The transition from sheltered university life to the world outside is marked with considerable anxiety, as the first time many will feel that they don’t have a distinct next step, a plan for success. The fear surrounding this is something we at Rice tend to shove aside, but Sarah Welch, a Houston-based graphic novelist, attempts to bring this emotion to the forefront. In “Very Pleasant Transit Center,” the fourth installment of her comic book series “Endless Monsoon,” Welch captures this youthful state of uncertainty.
“Endless Monsoon” focuses on two female protagonists in their early 20s, living in an exaggerated version of the Gulf Coast. They grapple with the emotional and economic struggles of entering adulthood. Welch began creating graphic novels herself at the same age, influenced mainly by other women graphic novelists that she met in art school. She pulled from this influence, and from the experiences of her friends and her own life in the making of “Very Pleasant Transit Center.”
Welch carefully frames each scene to depict in detail the mundane scenes of young adult life. The pacing is purposefully slow, lingering on the minute details of the protagonists’ experiences and delineating in captions specific sensory detail which visual media cannot (the sense of smell, for example) capture. For this reason, Welch is attracted to the graphic novel, which allows her to deliberately influence the experience of the reader.
“It is similar to filmmaking,” Welch said. “I can take full control over both the aesthetics and the story itself.”
Welch’s relationship with her work is very much about controlling the final product. She controls her art’s creation from conception to production and even owns the Risograph on which the copies are printed. The narrative she imagines is very detailed and atypical, purposely subverting the expectation of a driving plot, of rising and falling action. The characters are trapped in a rut throughout the story, continually ending up where they began. Even within the series as a whole, the plot is nebulous, each installment standing more or less alone. In this installment, Welch focuses on existing in transitional space, neither here nor there. She depicts this in her portrayal of the characters’ lives and the literal space of the transit center.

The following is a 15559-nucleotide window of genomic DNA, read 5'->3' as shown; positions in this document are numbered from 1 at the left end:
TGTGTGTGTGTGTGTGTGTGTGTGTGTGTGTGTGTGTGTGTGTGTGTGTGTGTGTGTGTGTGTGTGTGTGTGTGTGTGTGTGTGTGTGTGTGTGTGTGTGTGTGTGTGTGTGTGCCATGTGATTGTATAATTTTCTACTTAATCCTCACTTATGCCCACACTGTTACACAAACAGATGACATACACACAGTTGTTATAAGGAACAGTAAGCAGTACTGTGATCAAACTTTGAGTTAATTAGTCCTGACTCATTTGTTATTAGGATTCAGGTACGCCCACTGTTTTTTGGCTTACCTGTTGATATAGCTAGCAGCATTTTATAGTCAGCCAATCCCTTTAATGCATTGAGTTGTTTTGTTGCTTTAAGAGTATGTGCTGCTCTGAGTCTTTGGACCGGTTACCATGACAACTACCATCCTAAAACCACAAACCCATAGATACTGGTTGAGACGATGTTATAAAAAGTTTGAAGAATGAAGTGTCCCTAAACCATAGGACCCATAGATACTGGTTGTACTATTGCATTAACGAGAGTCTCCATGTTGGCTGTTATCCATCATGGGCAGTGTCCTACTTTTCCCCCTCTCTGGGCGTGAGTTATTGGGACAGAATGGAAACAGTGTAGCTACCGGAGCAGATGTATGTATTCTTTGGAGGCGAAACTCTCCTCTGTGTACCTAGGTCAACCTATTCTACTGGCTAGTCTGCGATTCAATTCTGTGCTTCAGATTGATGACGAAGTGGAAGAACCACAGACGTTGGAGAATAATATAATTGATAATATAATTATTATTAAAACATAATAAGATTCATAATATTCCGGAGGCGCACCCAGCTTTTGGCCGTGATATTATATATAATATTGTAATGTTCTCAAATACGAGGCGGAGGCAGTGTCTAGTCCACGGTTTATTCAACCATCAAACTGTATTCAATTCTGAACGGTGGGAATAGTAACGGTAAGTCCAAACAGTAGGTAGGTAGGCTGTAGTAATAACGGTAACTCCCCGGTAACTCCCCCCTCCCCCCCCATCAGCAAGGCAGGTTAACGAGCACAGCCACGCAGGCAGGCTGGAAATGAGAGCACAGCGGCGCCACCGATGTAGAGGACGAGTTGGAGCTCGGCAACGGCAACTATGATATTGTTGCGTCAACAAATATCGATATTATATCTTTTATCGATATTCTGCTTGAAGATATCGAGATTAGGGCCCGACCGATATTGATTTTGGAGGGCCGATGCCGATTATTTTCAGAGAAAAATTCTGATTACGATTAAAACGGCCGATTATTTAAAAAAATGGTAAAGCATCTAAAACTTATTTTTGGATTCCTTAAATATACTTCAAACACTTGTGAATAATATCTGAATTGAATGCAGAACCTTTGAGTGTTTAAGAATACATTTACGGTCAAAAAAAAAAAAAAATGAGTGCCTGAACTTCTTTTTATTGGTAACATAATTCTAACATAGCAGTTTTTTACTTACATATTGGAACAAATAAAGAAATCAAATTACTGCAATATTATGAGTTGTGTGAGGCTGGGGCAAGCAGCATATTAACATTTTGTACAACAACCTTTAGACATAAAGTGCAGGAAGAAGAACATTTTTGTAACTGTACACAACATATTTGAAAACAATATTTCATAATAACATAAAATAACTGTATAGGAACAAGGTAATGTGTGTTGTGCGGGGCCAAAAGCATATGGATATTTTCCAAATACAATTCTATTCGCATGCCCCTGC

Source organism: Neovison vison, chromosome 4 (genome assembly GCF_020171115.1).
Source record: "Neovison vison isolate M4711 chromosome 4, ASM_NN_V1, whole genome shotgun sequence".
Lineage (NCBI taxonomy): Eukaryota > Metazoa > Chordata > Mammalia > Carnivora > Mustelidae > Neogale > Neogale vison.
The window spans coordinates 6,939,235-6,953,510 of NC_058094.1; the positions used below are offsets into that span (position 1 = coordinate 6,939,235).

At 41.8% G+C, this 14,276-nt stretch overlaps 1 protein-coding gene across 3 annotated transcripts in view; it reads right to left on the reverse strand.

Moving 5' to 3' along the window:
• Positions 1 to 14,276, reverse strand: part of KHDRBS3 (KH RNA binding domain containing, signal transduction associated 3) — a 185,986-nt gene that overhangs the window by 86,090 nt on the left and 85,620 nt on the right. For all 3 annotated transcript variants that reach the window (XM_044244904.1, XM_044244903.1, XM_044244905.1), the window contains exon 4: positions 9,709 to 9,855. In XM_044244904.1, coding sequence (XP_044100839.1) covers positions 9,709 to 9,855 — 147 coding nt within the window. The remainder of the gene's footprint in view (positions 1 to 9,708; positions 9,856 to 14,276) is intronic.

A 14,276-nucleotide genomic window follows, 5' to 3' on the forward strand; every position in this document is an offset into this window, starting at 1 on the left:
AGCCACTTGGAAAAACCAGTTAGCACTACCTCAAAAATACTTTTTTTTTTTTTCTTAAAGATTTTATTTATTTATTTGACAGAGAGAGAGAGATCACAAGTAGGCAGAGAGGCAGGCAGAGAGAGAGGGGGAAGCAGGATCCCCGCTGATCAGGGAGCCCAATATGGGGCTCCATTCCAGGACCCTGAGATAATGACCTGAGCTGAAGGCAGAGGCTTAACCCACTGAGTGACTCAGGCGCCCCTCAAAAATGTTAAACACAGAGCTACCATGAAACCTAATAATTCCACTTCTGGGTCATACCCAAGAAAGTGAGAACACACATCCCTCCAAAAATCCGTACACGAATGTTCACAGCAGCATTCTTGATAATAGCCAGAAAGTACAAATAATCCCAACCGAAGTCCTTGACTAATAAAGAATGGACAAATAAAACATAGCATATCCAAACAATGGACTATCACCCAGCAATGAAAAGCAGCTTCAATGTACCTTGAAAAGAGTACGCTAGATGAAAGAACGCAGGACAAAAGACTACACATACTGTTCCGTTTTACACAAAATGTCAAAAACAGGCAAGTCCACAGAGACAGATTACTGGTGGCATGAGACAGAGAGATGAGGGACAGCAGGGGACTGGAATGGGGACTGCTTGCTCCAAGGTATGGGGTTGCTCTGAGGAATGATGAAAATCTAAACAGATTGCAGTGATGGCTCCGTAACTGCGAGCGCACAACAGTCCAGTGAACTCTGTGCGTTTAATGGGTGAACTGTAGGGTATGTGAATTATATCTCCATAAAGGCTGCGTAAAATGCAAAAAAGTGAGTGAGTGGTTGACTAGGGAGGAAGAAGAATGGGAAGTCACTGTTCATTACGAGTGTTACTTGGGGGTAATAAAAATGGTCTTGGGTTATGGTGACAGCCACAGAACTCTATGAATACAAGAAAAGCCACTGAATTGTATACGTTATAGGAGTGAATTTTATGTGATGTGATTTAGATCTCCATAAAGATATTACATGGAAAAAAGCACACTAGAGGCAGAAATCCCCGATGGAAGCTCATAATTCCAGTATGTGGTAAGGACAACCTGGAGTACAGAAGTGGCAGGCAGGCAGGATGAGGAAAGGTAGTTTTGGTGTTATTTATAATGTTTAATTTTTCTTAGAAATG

The artist pulls from her own experience and that of friends in “Very Pleasant Transit Center.” Welch herself, who has a visual impairment and resultantly cannot drive, spends a lot of time at transit centers.
“They all have very idyllic names, but none of them are very nice places to be,” Welch said. “The name [Very Pleasant Transit Center] is an ironic joke about transit centers. But, it’s also about finding some kind of peace within a non-place. It’s about finding a way to make an unpleasant experience pleasant.”
Most of us at Rice are nearing the age of the characters in“Very Pleasant Transit Center.” The idea of entering the “real world” is met with a feeling of both excitement and trepidation. The threat of isolation is certainly frightening, of a world in which your closest friends are no longer just a few doors down. “Very Pleasant Transit Center” manages at once to both stimulate and quell this fear. The protagonists experience this isolation, but their close friendship and shared vision for the future provide a redeeming solace.
“Their solidarity makes the aloneness less crushing,” Welch said.
We are technically adults, but we still haven’t fully experienced the tedium described in the book, the routine of adult daily life and adult obligations. We are aware of the threat of dormancy and stagnation even if it isn’t currently upon us. “Very Pleasant Transit Center” confronts these feelings of hopelessness with a message of empowerment that is neither saccharine nor false. Further, it doesn’t attempt to sum up the current sociopolitical zeitgeist into one overarching experience of youth. The work is relatable, specific in its scope and, despite the comic’s emphasis on life's drudgery, each moment feels ephemeral and intimate.
Welch’s work can be read in Sewall 402 until Nov. 30 between 5 p.m. and 7 p.m. on Thursday, and 11 a.m. and 3 p.m. on Saturday.